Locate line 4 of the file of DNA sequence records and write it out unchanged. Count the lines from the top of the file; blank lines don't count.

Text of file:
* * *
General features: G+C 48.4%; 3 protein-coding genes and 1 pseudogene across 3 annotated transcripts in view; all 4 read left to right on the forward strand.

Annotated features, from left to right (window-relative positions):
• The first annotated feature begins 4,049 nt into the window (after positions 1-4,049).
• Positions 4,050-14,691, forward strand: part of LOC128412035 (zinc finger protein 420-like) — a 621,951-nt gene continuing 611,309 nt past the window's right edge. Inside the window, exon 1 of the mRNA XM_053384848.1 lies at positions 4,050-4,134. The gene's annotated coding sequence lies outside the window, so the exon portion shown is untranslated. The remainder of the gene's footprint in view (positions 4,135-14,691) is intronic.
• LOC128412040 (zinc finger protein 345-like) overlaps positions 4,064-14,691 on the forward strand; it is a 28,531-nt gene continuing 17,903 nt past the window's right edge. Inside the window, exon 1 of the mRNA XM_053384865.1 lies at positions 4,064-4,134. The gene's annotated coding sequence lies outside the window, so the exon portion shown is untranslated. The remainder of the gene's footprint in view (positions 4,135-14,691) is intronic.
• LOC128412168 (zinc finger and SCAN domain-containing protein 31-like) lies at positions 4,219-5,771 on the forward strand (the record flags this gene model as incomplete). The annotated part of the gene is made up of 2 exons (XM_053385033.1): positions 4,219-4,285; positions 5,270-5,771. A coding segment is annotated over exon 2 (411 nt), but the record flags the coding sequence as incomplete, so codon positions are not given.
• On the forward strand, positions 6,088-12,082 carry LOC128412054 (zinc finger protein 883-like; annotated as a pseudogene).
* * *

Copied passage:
• Positions 4,050-14,691, forward strand: part of LOC128412035 (zinc finger protein 420-like) — a 621,951-nt gene continuing 611,309 nt past the window's right edge. Inside the window, exon 1 of the mRNA XM_053384848.1 lies at positions 4,050-4,134. The gene's annotated coding sequence lies outside the window, so the exon portion shown is untranslated. The remainder of the gene's footprint in view (positions 4,135-14,691) is intronic.